UBC Theses and Dissertations
An experimental investigation of group processes in witnessing bullying Trach, Jessica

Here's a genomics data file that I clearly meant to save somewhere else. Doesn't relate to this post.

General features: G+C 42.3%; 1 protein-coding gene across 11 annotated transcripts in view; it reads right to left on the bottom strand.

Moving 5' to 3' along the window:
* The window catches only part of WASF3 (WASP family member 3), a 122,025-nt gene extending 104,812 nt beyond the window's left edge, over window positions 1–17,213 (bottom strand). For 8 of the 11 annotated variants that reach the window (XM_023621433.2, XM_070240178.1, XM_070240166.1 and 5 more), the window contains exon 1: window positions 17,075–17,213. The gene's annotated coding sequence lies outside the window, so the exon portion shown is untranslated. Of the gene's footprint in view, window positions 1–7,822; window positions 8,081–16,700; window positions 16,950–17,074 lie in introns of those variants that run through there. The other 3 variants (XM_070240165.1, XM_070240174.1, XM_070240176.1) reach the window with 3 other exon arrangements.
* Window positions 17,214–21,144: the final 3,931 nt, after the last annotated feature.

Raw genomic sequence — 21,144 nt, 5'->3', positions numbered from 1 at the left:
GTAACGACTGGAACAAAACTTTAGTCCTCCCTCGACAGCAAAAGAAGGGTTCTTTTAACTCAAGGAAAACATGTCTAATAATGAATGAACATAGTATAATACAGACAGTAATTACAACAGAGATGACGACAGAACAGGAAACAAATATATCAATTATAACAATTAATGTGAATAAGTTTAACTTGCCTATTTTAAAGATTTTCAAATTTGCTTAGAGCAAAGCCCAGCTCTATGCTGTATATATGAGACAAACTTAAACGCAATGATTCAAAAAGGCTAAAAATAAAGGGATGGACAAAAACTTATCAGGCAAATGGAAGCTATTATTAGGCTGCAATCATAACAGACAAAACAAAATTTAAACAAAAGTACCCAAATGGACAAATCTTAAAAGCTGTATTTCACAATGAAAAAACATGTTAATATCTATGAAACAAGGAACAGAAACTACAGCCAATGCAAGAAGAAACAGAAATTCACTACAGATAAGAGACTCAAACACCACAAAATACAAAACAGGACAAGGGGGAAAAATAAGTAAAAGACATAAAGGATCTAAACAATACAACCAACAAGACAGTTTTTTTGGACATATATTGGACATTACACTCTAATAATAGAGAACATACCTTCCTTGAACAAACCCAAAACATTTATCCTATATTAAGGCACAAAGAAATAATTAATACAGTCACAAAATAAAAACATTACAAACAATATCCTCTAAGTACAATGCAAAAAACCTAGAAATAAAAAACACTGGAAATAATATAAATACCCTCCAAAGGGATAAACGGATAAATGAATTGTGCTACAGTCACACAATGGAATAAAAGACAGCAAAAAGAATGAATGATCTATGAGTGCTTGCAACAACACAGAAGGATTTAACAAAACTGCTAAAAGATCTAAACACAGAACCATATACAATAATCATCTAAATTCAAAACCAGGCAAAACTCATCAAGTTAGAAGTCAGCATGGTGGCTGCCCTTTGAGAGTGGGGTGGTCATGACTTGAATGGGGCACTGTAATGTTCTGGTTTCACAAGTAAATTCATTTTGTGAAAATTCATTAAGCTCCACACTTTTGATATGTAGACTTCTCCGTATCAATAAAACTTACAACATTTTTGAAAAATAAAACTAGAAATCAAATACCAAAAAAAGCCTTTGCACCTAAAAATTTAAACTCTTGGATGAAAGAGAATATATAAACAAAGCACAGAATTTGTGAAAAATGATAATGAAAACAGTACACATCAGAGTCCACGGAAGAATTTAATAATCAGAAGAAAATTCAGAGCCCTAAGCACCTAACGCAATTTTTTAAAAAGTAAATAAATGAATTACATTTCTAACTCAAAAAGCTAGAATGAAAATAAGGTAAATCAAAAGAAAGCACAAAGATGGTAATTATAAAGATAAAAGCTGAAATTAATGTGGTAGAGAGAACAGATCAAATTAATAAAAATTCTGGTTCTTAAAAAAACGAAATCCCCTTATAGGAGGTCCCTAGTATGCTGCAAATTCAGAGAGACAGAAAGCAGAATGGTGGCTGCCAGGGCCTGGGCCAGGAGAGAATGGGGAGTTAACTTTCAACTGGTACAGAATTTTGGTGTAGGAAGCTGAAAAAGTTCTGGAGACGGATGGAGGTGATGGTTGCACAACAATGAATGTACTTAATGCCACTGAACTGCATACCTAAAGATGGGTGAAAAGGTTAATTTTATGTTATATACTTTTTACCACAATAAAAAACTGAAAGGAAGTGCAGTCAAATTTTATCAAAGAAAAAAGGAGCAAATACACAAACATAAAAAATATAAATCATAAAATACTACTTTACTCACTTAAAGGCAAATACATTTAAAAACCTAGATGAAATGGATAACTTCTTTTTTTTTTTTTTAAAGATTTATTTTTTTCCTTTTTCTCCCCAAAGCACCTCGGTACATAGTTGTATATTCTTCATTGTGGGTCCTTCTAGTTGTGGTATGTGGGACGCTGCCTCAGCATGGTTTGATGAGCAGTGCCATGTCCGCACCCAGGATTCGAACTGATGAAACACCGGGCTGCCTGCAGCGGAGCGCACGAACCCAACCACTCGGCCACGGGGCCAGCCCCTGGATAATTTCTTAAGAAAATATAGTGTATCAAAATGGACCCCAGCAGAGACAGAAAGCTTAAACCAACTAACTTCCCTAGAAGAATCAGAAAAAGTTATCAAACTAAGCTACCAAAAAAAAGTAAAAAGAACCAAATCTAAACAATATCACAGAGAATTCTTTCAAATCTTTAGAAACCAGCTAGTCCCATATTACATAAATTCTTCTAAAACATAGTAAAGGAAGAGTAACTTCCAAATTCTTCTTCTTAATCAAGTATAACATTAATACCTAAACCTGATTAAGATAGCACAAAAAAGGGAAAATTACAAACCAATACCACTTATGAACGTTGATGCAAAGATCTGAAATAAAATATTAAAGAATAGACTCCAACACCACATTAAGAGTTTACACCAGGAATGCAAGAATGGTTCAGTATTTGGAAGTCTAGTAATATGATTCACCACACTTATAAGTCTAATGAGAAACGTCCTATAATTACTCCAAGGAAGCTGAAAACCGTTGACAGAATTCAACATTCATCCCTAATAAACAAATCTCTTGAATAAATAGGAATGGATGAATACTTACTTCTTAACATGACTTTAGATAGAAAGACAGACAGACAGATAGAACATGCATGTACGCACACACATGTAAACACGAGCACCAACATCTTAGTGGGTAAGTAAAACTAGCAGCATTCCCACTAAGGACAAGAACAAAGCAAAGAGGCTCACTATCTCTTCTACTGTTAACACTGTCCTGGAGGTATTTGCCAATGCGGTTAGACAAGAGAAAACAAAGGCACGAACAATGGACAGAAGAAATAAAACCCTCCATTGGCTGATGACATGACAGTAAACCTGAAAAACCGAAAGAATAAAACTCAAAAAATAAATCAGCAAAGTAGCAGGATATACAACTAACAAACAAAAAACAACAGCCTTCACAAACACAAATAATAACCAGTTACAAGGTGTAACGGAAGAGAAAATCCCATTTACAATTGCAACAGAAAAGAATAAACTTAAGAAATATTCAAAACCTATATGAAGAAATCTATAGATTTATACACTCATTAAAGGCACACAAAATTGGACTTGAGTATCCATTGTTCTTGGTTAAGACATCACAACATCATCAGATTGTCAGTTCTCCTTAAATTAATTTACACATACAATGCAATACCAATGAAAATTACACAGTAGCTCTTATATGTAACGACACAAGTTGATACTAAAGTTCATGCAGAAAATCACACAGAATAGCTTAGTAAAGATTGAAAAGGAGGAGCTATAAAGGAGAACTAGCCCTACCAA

Drawing on Tajfel and Turner’s Social Identity Theory and Harris’ Group Socialization Theory, the current study examined how group processes (i.e., group membership and social status) contribute to schoolchildren’s bystander reactions to hypothetical bullying. A between-groups experimental design was used to examine the effects of group membership (e.g., belonging to the same group as the bully, victim, both characters, or neither) as well as bully social status (e.g., more or less popular than the bystander) on the emotional and behavioural reactions of 357 middle-school students in grades 6 to 8. Identification with the victim was associated with greater likelihood of bystanders endorsing feelings of anger. However, witnesses who observed an in-group bully harassing an out-group victim reported the strongest feelings of shame. Feelings of shame and anger subsequently predicted bystanders’ willingness to help the victim, whereas feelings of sadness and fear positively predicted intentions to talk to an adult. Results are discussed in light of the small but growing body of literature on the intersection of group processes, moral emotions and bystander behaviour. Implications and recommendations for school-based anti-bullying interventions are provided.
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